About the author:
Daniel is co-founder and CTO at Aqarios GmbH. He holds a M.Sc. in Computer Science from LMU Munich, and has published papers in reinforcement learning. He writes about technical topics in quantum computing.
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# SUBCLU by example

SUBCLU1 is a subspace clustering algorithm based on DBSCAN2 and A-priori3.

Assume the following small exemplary data set with three dimensions. DBSCAN is parameterized with eps=3 and minpts=2 (including the core point).

2 10 2
1 20 1
9 30 9
8 40 9

The algorithm is bottom-up, so let's start with singular dimensions 1 to 3. D(x,y) is the euclidean distance between two points.

Dimension 1 (points: 2, 1, 9, 8): D(2,1) = 1 < eps. Since we have two points, 2 is a core point. Same can be said about 1. So, the first cluster consists of 2 and 1. Same can be applied to 9 and 8. So dimension 1 contains two clusters.

Dimension 2 (points: 10, 20, 30, 40): All points are too far away from each other (distance is at least sqrt(10) between each pair), so no cluster can be found here.

Dimension 3 (points: 2, 1, 9, 9): Analogous to dimension 1. Two clusters.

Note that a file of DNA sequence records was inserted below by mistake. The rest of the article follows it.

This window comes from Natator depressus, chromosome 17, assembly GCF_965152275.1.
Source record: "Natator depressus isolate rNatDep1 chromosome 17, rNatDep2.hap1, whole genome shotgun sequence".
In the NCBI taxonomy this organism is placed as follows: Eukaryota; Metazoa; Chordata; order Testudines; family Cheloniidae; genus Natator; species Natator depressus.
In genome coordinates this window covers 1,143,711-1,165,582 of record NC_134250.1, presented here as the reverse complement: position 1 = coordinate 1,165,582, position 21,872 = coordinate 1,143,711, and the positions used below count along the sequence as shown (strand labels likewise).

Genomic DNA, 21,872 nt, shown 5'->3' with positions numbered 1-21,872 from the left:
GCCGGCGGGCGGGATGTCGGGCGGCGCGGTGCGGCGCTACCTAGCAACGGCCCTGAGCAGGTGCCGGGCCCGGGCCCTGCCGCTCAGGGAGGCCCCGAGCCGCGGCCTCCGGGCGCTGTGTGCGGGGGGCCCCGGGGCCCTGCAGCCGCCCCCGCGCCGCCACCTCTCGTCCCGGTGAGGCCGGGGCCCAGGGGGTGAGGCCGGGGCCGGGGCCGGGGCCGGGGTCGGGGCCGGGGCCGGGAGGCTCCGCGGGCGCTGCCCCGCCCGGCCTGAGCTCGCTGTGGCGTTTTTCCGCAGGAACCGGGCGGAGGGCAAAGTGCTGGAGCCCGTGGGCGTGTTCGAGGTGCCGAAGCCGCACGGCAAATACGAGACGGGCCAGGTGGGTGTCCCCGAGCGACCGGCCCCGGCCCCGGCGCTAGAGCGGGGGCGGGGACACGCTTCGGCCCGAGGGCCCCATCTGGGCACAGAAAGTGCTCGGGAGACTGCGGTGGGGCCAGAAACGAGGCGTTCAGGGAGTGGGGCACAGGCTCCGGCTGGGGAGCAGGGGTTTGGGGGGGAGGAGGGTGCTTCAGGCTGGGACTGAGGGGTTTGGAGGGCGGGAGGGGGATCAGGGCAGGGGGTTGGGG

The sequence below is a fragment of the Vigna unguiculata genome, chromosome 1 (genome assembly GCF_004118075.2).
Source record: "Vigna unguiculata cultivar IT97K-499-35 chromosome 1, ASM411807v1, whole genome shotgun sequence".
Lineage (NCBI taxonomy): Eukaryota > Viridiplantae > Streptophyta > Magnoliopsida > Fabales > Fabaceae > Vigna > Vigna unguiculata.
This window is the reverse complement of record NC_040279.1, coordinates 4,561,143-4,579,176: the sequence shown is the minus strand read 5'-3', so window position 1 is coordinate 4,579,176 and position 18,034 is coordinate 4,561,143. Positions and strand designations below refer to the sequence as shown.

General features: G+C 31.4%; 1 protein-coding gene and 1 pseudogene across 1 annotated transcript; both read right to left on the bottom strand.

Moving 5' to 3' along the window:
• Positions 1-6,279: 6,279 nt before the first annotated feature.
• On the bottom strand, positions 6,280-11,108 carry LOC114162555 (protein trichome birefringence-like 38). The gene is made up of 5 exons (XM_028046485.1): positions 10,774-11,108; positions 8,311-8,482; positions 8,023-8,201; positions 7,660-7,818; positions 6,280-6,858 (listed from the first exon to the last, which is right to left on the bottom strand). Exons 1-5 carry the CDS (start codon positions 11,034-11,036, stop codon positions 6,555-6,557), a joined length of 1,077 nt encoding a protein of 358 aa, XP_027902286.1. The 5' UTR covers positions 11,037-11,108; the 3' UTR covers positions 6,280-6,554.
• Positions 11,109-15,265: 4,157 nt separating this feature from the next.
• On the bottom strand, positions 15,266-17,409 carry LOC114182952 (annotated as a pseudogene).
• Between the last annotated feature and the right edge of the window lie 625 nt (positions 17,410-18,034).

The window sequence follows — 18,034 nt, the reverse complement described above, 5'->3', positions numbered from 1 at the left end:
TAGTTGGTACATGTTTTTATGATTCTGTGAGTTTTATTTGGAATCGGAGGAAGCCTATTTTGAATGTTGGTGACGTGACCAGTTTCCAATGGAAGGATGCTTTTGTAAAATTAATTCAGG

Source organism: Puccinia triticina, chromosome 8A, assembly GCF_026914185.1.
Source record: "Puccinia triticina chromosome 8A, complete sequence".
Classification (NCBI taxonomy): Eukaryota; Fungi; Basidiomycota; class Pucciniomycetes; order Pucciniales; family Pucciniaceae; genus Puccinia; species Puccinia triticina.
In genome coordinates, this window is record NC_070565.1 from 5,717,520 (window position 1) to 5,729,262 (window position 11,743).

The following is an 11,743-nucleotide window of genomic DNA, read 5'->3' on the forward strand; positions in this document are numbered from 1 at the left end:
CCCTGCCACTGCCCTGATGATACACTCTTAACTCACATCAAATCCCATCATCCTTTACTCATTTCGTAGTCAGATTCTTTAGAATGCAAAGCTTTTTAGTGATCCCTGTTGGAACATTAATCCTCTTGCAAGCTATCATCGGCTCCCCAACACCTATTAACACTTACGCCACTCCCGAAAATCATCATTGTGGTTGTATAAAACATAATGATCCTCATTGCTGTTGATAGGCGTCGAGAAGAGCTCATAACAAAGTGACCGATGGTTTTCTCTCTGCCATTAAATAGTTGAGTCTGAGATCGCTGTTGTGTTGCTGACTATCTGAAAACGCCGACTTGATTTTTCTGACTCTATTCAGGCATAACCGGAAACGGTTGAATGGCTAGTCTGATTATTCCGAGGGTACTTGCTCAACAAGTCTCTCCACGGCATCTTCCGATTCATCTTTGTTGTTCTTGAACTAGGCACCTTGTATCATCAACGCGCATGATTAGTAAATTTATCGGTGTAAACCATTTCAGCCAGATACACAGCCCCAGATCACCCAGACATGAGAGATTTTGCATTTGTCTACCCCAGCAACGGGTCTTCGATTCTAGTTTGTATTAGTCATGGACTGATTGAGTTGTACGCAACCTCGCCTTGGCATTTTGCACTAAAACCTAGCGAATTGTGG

Next, we generate the k+1 subspace candidates (where k=1, since we just did singular dimensions). Keep A-priori in mind: The k+1 candidates need to have k-1 attributes in common. Not relevant for 2 dimensions, but will be relevant for 3 dimensions later.

So here we have the following combinations of dimensions: 1,2; 1,3; 2,3. We may now prune some of those candidates using the A-priori principle, i.e. if k dimensions of a given candidate do not contain a cluster, that candidate will also not contain a cluster in k+1 dimensions. For proofs, refer to the original paper1. In this case, with k=1, dimension 2 has no clusters and thus both the candidates 1,2 and 2,3 can be pruned.

Next, we apply DBSCAN on subspace 1,3 (points: (2,2), (1,1), (9,9), (8,9)). D((2,2), (1,1)) = D((1,1), (2,2)) = sqrt(2) < eps. That's a cluster with points (2,2) and (1,1) (since we have 2 points and minpts=2). D((9,9), (8,9)) = D((8,9), (9,9)) = 1 < eps. Again, another cluster.

To generate three dimensions, we would need more candidates. For example, with 1,2 and 1,3 one could generate 1,2,3 (since both share the first dimension: 1). However, currently the only 2-dimensional candidate with clusters is 1,3. Thus, we stop here.

Result: The two dimensions 1 and 3 contain two subspace clusters

2 2
1 1


9 9
8 9


  1. Density-Connected Subspace Clustering for High-Dimensional Data, Kailing et al., 2004 

  2. A Density-Based Algorithm for Discovering Clusters, Ester et al., 1996 

  3. Fast Algorithms for Mining Association Rules, Agrawal et al., 1994 

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